Rarely does anyone show up to a budget hearing to say "please cut my program." The Menlo Park City Council's Jan. 30 study session to evaluate how to adjust to losing millions of dollars in redevelopment agency funding was no exception. Oddly enough, several people did say "raise my taxes."
But the main focus of the 10 public speakers attending the session was to plead for the survival of Belle Haven's community services.
Programs such as the Onetta Harris Community Center and the Child Development Center are on the chopping block because those services were heavily subsidized by the city, according to a staff report. These subsidies may no longer be possible thanks to the $3 million gap left in next year's budget by losing the city's redevelopment agency (RDA).
Matt Henry, representing the Belle Haven Neighborhood Association, said they understood that the state killed the RDA, not the city. "We understand there will be some pain here, but we're asking you not to concentrate the pain in Belle Haven," he told the council. "This is not just a Belle Haven problem. This is a city-wide problem. We've got to share the pain a little bit."
The council assured the audience that the cuts were recommendations, and that staff would continue to seek alternate funding sources. Some speakers, as well as council members, voiced support for raising Menlo Park's transient occupancy tax on hotel rooms from 10 percent to 12 percent.
Council members took no action Monday night beyond voting 4-1 to officially eliminate the city's housing department.
Councilman Andy Cohen dissented. "Putting a little whitewash on an ugly vote is not good enough for me," he said. "What I want to go back to is what I asked for a while ago. I contend that this situation is intolerable, it's unacceptable."
He asked that the council direct city staff to write a letter to state representatives asking for relief for cities such as Menlo Park that used redevelopment funds for the intended purposes of housing rehabilitation and emergency repair. One of the reasons the governor wanted to dissolve the agencies is that some cities have not used RDA funds for their intended purposes.
Mayor Keith disputed his characterization of the vote as a whitewash, but agreed that drafting a letter would be appropriate.
Judging by the comments of more than three dozen speakers at the Jan. 31 study session on Facebook's planned expansion, the social networking company's popularity within the Menlo Park community has taken off since it moved in to 1 Hacker Way.
Tom Linebarger, a retired painter, said 30 percent of the Painters and Tapers Local 913 union is currently out of work. "This is happening all over the building trades and I love to see a project like this that's going to hire experienced union people to do a project that is necessary and give them jobs," he said.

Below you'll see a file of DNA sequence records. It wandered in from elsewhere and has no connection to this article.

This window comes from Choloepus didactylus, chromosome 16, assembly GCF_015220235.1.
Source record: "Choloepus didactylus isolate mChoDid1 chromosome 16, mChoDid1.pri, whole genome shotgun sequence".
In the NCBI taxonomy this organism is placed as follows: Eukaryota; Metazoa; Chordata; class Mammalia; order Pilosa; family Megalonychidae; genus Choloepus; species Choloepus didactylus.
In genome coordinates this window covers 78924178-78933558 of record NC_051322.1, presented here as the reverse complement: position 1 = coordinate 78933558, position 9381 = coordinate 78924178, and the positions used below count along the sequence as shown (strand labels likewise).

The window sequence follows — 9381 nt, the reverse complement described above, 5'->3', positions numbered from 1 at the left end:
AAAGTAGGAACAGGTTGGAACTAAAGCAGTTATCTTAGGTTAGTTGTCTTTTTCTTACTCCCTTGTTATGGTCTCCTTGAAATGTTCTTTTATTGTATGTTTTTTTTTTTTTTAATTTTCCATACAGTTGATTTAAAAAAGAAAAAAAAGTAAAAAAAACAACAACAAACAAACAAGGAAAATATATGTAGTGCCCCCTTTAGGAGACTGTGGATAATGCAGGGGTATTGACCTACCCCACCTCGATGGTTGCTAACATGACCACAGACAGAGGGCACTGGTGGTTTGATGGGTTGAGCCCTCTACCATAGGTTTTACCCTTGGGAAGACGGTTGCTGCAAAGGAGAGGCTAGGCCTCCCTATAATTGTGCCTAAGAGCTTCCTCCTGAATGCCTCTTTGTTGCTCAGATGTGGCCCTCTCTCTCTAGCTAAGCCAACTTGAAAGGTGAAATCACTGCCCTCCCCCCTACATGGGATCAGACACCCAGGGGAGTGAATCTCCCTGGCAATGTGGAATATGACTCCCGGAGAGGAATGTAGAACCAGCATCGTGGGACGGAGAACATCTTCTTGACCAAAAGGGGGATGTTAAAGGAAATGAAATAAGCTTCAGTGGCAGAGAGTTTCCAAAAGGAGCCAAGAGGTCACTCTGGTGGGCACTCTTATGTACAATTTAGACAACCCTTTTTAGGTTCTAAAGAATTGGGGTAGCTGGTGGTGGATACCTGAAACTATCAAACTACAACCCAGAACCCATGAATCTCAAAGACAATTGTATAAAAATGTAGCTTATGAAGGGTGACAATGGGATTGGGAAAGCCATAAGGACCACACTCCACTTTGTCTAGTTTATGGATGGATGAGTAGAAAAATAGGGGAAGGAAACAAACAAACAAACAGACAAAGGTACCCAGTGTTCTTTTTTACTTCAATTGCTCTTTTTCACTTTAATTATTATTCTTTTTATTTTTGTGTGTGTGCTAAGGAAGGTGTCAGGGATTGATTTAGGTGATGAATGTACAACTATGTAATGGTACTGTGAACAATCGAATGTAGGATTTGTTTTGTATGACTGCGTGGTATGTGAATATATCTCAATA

Other speakers praised Facebook for quickly integrating with the Belle Haven community through volunteer projects and other outreach efforts.
Comments aside, however, the council still needs to figure out what it wants from its newest high-profile resident. Facebook would like the city to let it bring 9,400 employees to work in Menlo Park in exchange for implementing caps on the number of vehicular trips to and from its headquarters.
The council paused to take what Mayor Keith called a five-minute "sanity break" after public comment ended before returning to the dais to mull over the draft environmental impact report (DEIR), fiscal impact analysis, and public benefits to negotiate as part of the development agreement that accompanies Facebook's request.
Councilman Rich Cline asked about the potential impact on local housing caused by the expected influx of employees, and the transportation demand management program.
City Attorney Bill McClure said the staff is currently evaluating the housing impact study, but noted that the study is a social -- not an environmental -- issue. It's not a required part of the draft environmental impact report, he said.
For traffic management, Mr. McClure said, it will be up to Facebook to meet the 15,000 daily trip vehicular cap. The city, he added, needs to determine what penalties the company will face if it fails.
"We think that those numbers are achievable based on their past experience and the way they operate," he said.
Councilman Peter Ohtaki raised the question of using the development agreement to counterbalance the loss of redevelopment agency funding for the Belle Haven community. The state's dissolution of the redevelopment agency also necessitates revisions to the project's fiscal impact analysis.
Public benefits suggested by city officials include priority hiring for Menlo Park residents, improved bike and pedestrian access to the campus and surrounding community, guaranteed revenue, and enhancing the area through landscaping, bus shelters, youth programs, and other services.
"One of the problems with this development is that Facebook is not your typical employer," Mr. Cohen noted. "This is not a manufacturing plant where there will be sales tax revenue. Many services are offered on the campus at no cost."
The city's negotiation team expects to present proposed terms for the development agreement to the council in April, according to the staff report. The team consists of Mr. McClure, Public Works Director Chip Taylor, Development Services Manager Justin Murphy, and one non-staff member, former city and former county manager David Boesch.
Mr. Boesch joined the team as Interim City Manager Starla Jerome-Robinson has a conflict of interest and incoming manager Alex McIntyre doesn't start until March 5, halfway through the negotiating period, according to staff.